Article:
Interview with Chris Paradis, Creator of the Rock and Roll Tarot - Conducted by Diane Wilkes
I was very impressed with the Rock and Roll Tarot, and thought an interview with Chris Paradis might offer some insights to others who are interested in making (and possibly self-publishing) a deck of their own.
Chris' insights into art, tarot and life are quite profound, and I found his answers to my questions fascinating (no exaggeration). What is most remarkable to me is that he began the deck at the young age of 25 (!) and finished it at 29, and has thought about and integrated tarot in such a thorough and deep way.
I hope you find Chris' worldview as compelling as I do...
Diane: What was your introduction to the tarot?
Chris: When I was about six or seven, a cousin's wife did readings for my
family with a deck of playing cards. Officially, a longtime friend, Michelle, always
carried a wicked pack of cards, and gave me my first reading, introducing me
to tarot in college.
Diane: Was the Star Wars Trilogy the first tarot deck you created?
Chris: No, the Rock & Roll deck is the first tarot deck I have completed. The Star Wars Trilogy deck started unofficially when I was eight or nine. Some of my first drawings were of the Major Archetypes in the film, Star Wars. But I did not see them as tarot cards then. I just felt a deeper connection to the language of that film than to the religion I was being brought up in (Missionary Baptist). And Lucas' message of the spirit's triumph over the mechanical really spoke to me.
But where does the digital replacement of film come into play in that philosophy? Ask the Emperor himself, I suppose.
Diane: Is the Emperor George Lucas?
Chris: In the sense that he is the Father of Star Wars, and the technological advancements in the Film industry, yes. The archetype becomes him. (Vader E4, "Don't be too proud of this technological terror you've constructed ... It is insignificant next to the power of the Force." "Vader" means "Father" in Dutch.)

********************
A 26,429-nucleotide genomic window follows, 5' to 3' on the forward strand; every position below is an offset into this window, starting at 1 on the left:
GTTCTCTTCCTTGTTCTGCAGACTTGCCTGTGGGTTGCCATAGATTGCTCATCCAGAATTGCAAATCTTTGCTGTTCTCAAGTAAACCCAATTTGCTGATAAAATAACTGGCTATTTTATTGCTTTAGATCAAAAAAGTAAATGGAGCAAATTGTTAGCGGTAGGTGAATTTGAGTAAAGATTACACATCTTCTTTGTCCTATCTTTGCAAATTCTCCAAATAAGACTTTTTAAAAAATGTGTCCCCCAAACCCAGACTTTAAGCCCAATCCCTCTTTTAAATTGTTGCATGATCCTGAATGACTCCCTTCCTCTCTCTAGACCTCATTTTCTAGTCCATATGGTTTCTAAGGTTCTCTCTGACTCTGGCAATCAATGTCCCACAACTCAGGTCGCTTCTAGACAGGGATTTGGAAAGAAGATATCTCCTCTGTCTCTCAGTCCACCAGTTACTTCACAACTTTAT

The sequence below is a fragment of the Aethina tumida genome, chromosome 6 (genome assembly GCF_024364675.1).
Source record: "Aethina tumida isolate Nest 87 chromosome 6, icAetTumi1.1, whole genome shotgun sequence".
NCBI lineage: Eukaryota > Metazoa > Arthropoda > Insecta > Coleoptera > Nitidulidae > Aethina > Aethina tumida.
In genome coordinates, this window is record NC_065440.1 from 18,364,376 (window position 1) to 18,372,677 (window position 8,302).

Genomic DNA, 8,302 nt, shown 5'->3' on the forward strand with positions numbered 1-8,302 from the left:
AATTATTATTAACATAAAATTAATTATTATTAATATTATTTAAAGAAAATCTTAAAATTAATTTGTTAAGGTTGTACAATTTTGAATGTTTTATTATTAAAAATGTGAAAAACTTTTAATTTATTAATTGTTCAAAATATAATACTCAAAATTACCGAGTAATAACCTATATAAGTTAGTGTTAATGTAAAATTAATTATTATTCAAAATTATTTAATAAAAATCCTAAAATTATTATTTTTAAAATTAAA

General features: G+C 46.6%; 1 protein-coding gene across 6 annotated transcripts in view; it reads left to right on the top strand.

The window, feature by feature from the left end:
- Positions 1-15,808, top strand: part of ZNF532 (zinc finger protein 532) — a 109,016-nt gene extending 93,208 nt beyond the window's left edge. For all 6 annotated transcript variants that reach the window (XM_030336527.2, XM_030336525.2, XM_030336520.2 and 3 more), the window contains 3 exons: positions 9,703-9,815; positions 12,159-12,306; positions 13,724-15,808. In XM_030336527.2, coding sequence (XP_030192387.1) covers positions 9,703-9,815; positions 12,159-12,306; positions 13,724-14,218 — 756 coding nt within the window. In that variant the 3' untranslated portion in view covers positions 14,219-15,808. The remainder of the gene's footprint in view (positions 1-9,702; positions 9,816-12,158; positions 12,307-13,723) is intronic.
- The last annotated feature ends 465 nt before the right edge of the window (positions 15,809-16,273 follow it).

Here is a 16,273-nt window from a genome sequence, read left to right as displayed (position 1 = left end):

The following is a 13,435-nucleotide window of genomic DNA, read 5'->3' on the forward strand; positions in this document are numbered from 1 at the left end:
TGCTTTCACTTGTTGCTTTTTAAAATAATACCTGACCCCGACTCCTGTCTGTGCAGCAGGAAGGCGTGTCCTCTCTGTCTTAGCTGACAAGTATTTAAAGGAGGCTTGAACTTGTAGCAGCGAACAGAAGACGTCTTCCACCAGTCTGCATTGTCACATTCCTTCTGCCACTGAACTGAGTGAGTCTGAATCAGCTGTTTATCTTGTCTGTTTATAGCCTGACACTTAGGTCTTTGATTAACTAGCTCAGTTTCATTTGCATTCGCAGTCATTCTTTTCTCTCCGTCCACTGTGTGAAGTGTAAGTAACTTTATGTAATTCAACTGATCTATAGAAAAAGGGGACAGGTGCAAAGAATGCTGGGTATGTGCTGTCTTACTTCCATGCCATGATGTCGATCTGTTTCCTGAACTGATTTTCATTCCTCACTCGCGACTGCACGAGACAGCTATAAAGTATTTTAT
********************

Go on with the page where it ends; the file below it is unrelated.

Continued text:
Most Sci-Fi Heroes become both Jesus and Hitler archetype (Savior/Destroyer) in the course of their actions - read Enders Game by Orson Scott Card.
Diane: Please talk a bit about the Star Wars Trilogy Tarot.
Chris: The Star Wars tarot is written in my head. But I left it on the back burner to complete the Rock & Roll Tarot. The problem with publishing the Star Wars Tarot, according to US GAMES, is the Lucasfilm licensing ...and theme-wise, the high-contrast world of Star Wars requires quite a few stretches in the Major Arcana.
The Emperor in that world is quite "black" and corrupt so the Father (going with Father/Mother as the Emperor/Empress cards) Archetype would have to be Annakin.
Stars, Moons, Suns and Worlds are also difficult to place literally, so the Alchemical Silver and Gold of R2D2 and C3PO come into play - I like the fact that 3PO is somewhat humanoid and a Translator Droid, making him perfect for the clarity of the Sun card. And R2D2 is not easily understood but clever, mischievous, and more than anything he bears the "secret plans" that will save the day and projects distorted holograms- which indicates the Moon card.
Also, the pervading mythology of Star Wars as viewed through the tarot helped me to
understand films I adored more completely. Pee Wee's Big Adventure is a fun
one to find the Major Arcana in as well, as are many others, but I find that fantasy films